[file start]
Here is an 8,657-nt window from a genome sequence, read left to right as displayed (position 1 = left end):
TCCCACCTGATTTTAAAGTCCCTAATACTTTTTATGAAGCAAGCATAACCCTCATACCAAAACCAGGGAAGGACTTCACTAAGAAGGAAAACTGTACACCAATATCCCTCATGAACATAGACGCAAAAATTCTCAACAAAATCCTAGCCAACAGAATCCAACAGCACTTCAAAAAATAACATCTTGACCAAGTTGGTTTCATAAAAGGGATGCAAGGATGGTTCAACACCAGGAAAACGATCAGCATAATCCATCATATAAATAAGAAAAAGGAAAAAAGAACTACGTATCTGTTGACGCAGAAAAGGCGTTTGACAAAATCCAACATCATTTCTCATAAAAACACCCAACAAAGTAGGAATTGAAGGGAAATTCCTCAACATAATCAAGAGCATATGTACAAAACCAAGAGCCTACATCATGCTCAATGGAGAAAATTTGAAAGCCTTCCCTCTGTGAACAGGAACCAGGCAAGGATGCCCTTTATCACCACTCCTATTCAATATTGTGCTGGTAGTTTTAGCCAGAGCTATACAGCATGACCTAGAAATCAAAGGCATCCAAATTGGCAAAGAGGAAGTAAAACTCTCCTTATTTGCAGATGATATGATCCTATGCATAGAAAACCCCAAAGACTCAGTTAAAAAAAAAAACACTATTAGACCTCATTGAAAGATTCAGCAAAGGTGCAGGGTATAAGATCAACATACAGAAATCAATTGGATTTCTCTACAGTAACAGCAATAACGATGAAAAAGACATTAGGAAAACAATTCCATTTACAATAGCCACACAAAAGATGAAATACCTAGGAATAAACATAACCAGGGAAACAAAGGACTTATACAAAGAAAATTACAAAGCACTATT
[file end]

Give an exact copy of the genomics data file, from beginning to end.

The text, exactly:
Here is an 8,657-nt window from a genome sequence, read left to right as displayed (position 1 = left end):
TCCCACCTGATTTTAAAGTCCCTAATACTTTTTATGAAGCAAGCATAACCCTCATACCAAAACCAGGGAAGGACTTCACTAAGAAGGAAAACTGTACACCAATATCCCTCATGAACATAGACGCAAAAATTCTCAACAAAATCCTAGCCAACAGAATCCAACAGCACTTCAAAAAATAACATCTTGACCAAGTTGGTTTCATAAAAGGGATGCAAGGATGGTTCAACACCAGGAAAACGATCAGCATAATCCATCATATAAATAAGAAAAAGGAAAAAAGAACTACGTATCTGTTGACGCAGAAAAGGCGTTTGACAAAATCCAACATCATTTCTCATAAAAACACCCAACAAAGTAGGAATTGAAGGGAAATTCCTCAACATAATCAAGAGCATATGTACAAAACCAAGAGCCTACATCATGCTCAATGGAGAAAATTTGAAAGCCTTCCCTCTGTGAACAGGAACCAGGCAAGGATGCCCTTTATCACCACTCCTATTCAATATTGTGCTGGTAGTTTTAGCCAGAGCTATACAGCATGACCTAGAAATCAAAGGCATCCAAATTGGCAAAGAGGAAGTAAAACTCTCCTTATTTGCAGATGATATGATCCTATGCATAGAAAACCCCAAAGACTCAGTTAAAAAAAAAAACACTATTAGACCTCATTGAAAGATTCAGCAAAGGTGCAGGGTATAAGATCAACATACAGAAATCAATTGGATTTCTCTACAGTAACAGCAATAACGATGAAAAAGACATTAGGAAAACAATTCCATTTACAATAGCCACACAAAAGATGAAATACCTAGGAATAAACATAACCAGGGAAACAAAGGACTTATACAAAGAAAATTACAAAGCACTATT